How state and local bar associations can protect judges from unfair attacks
ABA President-elect Robert Carlson.
Ensuring that the judiciary is able to act fairly and impartially without fear of reprisal has been a matter of great public concern since America’s founding.
The American Bar Association is and must continue to be a strong, national voice in defense of fair courts, independent judges, and separation of powers. But state and local bar associations are just as important.
For every tweet attacking a federal judge, there are countless more attacks on state court judges. These attacks include untrue or misleading judicial campaign ads; statements by local politicians and community leaders criticizing judges for how they decide cases without understanding the facts and the law; state lawmakers threatening impeachment of judges, and more. Attacks on federal judges, from whatever jurisdiction, should also be of concern to state and local bar associations because they erode public confidence in the judiciary.
When judges are unfairly attacked, state and local bar leaders are often the first line of defense. And the ABA is here to help you help your courts.
The ABA has long-standing policy encouraging all state, local, and territorial bar associations to adopt programs enabling timely and effective responses to criticism of judges, including a 1998 Model Program Outline for bar associations to use and adopt. The ABA also offers a pamphlet, “Rapid Response to Unfair and Unjust Criticism of Judges,” which includes specific recommendations for how bar associations should evaluate and respond to criticism of judges. That resource is now being updated to include guidance related to social media and fake news. You can find these resources and more, as well as links to entities within the ABA that can help you, at Protecting Our Judiciary.
By being prepared and having a plan for how to respond to unfair criticisms of judges and the judicial system, bar associations can play a vital role in educating the public and protecting fair courts. To be prepared, an effective plan must include a way to evaluate if a criticism or attack is unjustified. If the criticism is unjustified, typically because it materially misstates facts or misleads the public about the role of the judicial system, the judge, or the legal process, a bar association should have a procedure in place to determine if a response is necessary and what response would be most effective.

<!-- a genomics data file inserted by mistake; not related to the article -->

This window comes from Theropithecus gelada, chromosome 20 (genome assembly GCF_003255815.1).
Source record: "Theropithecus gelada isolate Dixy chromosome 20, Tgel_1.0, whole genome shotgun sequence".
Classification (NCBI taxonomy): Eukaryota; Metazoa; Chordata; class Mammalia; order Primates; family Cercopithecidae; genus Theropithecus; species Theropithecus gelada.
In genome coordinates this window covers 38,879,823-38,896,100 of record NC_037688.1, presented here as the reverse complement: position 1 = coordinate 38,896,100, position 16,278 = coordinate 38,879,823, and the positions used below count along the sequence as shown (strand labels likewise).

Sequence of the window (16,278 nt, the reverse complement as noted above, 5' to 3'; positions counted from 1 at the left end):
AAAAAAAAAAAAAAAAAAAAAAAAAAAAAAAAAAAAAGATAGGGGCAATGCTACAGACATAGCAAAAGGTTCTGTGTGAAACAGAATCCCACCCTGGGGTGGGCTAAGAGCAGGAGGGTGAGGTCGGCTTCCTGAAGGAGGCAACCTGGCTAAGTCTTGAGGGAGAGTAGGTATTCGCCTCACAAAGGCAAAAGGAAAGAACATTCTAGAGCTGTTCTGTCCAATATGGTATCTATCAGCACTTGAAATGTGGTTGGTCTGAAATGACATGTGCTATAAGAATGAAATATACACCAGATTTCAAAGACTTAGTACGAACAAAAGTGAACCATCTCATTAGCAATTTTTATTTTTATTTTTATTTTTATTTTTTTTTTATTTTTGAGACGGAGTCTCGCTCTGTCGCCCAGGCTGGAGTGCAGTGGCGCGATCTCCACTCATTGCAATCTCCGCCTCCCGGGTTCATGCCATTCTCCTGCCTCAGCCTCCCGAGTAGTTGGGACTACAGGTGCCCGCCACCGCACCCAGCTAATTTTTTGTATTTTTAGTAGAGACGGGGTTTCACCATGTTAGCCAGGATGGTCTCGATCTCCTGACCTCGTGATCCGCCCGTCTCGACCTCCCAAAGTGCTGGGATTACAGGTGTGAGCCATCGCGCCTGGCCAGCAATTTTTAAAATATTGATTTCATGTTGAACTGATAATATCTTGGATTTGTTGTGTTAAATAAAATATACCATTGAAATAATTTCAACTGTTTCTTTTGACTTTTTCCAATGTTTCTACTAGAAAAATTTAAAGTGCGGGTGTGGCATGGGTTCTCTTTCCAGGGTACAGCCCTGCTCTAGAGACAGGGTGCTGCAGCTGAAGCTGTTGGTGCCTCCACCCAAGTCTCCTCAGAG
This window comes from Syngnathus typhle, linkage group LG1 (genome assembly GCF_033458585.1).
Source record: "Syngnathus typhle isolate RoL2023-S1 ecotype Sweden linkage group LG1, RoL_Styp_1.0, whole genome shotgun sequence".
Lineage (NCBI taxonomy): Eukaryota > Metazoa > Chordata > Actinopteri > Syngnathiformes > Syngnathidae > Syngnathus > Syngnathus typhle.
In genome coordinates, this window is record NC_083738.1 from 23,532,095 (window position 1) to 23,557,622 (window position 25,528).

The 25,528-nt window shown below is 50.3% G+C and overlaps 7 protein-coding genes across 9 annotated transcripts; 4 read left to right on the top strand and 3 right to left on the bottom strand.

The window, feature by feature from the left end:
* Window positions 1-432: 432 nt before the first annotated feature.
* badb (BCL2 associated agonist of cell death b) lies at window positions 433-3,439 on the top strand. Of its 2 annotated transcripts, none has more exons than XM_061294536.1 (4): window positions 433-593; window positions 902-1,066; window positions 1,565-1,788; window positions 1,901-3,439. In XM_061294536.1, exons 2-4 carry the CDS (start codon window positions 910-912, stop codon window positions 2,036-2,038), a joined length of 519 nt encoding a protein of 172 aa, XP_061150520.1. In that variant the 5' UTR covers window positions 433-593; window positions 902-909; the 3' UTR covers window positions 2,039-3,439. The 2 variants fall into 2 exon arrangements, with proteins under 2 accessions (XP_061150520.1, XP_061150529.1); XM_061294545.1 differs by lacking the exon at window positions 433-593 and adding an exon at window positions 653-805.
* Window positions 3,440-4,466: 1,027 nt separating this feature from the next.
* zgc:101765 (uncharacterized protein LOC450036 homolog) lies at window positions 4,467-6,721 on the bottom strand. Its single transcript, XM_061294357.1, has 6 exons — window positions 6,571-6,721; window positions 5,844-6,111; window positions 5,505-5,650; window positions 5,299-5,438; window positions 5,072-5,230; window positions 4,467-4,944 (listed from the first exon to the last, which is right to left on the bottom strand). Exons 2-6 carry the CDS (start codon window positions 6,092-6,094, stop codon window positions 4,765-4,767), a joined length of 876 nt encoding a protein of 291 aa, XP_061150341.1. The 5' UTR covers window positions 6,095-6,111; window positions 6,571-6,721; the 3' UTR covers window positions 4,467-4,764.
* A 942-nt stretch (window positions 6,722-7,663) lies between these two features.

If the bar association decides it should respond, it must do so within the same news cycle, use the same media outlet or platform as that used in the attack (and possibly others), and respond using clear and consistent messaging that educates the public without repeating the unjust criticism or appearing self-serving. Responding promptly has become more challenging as the “news cycle” has accelerated to the point that it is ongoing and nearly instantaneous. Responding via the same media outlet (and others that are likely to be effective) has also become harder for many bar leaders to navigate as news is disseminated in new ways with which they may be unfamiliar.
Bar associations can also provide training and guidance to help judges and candidates for judicial office understand and comply with all applicable rules of conduct. In my home state of Montana, the comments to the Code of Judicial Conduct instruct that “when an independent third party has made false attacks on a candidate’s opponent, the candidate should disavow the attacks, and request the third party to cease and desist.” But a judicial candidate who didn’t encourage or anticipate an attack by a third party may not be prepared for how to respond if such a situation arises. And that’s when prior training will be invaluable, as will the support and assistance of the judge’s state or local bar association.
In some situations, a judge cannot defend himself or herself because it would require commenting on a pending case or could otherwise undermine the impartiality, independence, or integrity of the judiciary. But even when it’s permissible, judges are often hesitant to speak in their own defense because it can appear self-serving and because they prefer to let their decisions speak for themselves. So, it is critically important for lawyers (and other judges) to come to defense of judges who are subject to unfair attacks, and for state and local bar associations to be prepared for how to respond quickly and effectively to protect fair courts for all people.
I hope your bar association never has to figure out how to respond to unfair attacks on judges. But if you do, the ABA has resources that can help you be prepared.
Robert M. Carlson, a shareholder with the Butte, Montana, law firm of Corette Black Carlson & Mickelson, P.C., is president-elect of the American Bar Association and will become president in August 2018. He has served in many national and state bar leadership positions, including as president of the State Bar of Montana from 1993 to 1994.